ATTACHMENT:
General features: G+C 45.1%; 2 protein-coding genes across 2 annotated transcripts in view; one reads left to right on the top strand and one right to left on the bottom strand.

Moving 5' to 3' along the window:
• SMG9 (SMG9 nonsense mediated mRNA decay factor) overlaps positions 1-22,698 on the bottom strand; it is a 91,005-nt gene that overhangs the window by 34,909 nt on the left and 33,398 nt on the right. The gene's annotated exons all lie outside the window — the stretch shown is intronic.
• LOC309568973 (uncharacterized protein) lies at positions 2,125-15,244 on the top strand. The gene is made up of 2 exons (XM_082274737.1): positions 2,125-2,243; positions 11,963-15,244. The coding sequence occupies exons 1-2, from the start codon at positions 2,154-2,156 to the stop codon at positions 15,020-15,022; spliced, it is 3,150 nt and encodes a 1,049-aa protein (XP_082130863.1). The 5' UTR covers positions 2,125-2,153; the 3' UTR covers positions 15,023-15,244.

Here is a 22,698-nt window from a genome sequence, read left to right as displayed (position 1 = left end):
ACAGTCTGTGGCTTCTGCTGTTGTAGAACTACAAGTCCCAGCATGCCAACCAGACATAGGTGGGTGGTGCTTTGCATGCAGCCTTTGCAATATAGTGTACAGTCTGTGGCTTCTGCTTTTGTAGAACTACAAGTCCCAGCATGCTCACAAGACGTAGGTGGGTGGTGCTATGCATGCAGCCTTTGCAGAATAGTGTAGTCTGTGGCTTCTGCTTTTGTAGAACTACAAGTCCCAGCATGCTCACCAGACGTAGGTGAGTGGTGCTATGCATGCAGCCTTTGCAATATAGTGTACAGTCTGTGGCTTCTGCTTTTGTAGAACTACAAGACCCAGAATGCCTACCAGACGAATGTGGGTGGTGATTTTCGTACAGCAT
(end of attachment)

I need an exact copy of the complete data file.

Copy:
General features: G+C 45.1%; 2 protein-coding genes across 2 annotated transcripts in view; one reads left to right on the top strand and one right to left on the bottom strand.

Moving 5' to 3' along the window:
• SMG9 (SMG9 nonsense mediated mRNA decay factor) overlaps positions 1-22,698 on the bottom strand; it is a 91,005-nt gene that overhangs the window by 34,909 nt on the left and 33,398 nt on the right. The gene's annotated exons all lie outside the window — the stretch shown is intronic.
• LOC309568973 (uncharacterized protein) lies at positions 2,125-15,244 on the top strand. The gene is made up of 2 exons (XM_082274737.1): positions 2,125-2,243; positions 11,963-15,244. The coding sequence occupies exons 1-2, from the start codon at positions 2,154-2,156 to the stop codon at positions 15,020-15,022; spliced, it is 3,150 nt and encodes a 1,049-aa protein (XP_082130863.1). The 5' UTR covers positions 2,125-2,153; the 3' UTR covers positions 15,023-15,244.

Here is a 22,698-nt window from a genome sequence, read left to right as displayed (position 1 = left end):
ACAGTCTGTGGCTTCTGCTGTTGTAGAACTACAAGTCCCAGCATGCCAACCAGACATAGGTGGGTGGTGCTTTGCATGCAGCCTTTGCAATATAGTGTACAGTCTGTGGCTTCTGCTTTTGTAGAACTACAAGTCCCAGCATGCTCACAAGACGTAGGTGGGTGGTGCTATGCATGCAGCCTTTGCAGAATAGTGTAGTCTGTGGCTTCTGCTTTTGTAGAACTACAAGTCCCAGCATGCTCACCAGACGTAGGTGAGTGGTGCTATGCATGCAGCCTTTGCAATATAGTGTACAGTCTGTGGCTTCTGCTTTTGTAGAACTACAAGACCCAGAATGCCTACCAGACGAATGTGGGTGGTGATTTTCGTACAGCAT